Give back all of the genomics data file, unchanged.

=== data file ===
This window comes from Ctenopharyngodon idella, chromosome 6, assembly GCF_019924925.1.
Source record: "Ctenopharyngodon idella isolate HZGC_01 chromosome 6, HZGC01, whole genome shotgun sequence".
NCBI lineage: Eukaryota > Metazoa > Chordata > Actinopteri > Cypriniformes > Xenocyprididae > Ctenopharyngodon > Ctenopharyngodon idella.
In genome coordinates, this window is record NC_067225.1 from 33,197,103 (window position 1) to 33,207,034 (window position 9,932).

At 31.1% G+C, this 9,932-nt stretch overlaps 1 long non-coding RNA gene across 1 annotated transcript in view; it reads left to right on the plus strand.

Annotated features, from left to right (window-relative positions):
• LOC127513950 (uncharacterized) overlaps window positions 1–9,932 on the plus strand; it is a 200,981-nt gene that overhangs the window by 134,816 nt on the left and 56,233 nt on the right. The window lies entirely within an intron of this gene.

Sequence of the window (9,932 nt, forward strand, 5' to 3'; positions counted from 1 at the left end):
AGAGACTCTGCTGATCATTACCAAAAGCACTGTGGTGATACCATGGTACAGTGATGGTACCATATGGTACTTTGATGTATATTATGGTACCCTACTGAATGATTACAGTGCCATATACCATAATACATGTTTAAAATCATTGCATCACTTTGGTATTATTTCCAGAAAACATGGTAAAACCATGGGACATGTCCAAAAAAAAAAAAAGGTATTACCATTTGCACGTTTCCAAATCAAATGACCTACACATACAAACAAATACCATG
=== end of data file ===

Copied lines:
This window comes from Ctenopharyngodon idella, chromosome 6, assembly GCF_019924925.1.
Source record: "Ctenopharyngodon idella isolate HZGC_01 chromosome 6, HZGC01, whole genome shotgun sequence".
NCBI lineage: Eukaryota > Metazoa > Chordata > Actinopteri > Cypriniformes > Xenocyprididae > Ctenopharyngodon > Ctenopharyngodon idella.
In genome coordinates, this window is record NC_067225.1 from 33,197,103 (window position 1) to 33,207,034 (window position 9,932).

At 31.1% G+C, this 9,932-nt stretch overlaps 1 long non-coding RNA gene across 1 annotated transcript in view; it reads left to right on the plus strand.

Annotated features, from left to right (window-relative positions):
• LOC127513950 (uncharacterized) overlaps window positions 1–9,932 on the plus strand; it is a 200,981-nt gene that overhangs the window by 134,816 nt on the left and 56,233 nt on the right. The window lies entirely within an intron of this gene.

Sequence of the window (9,932 nt, forward strand, 5' to 3'; positions counted from 1 at the left end):
AGAGACTCTGCTGATCATTACCAAAAGCACTGTGGTGATACCATGGTACAGTGATGGTACCATATGGTACTTTGATGTATATTATGGTACCCTACTGAATGATTACAGTGCCATATACCATAATACATGTTTAAAATCATTGCATCACTTTGGTATTATTTCCAGAAAACATGGTAAAACCATGGGACATGTCCAAAAAAAAAAAAAGGTATTACCATTTGCACGTTTCCAAATCAAATGACCTACACATACAAACAAATACCATG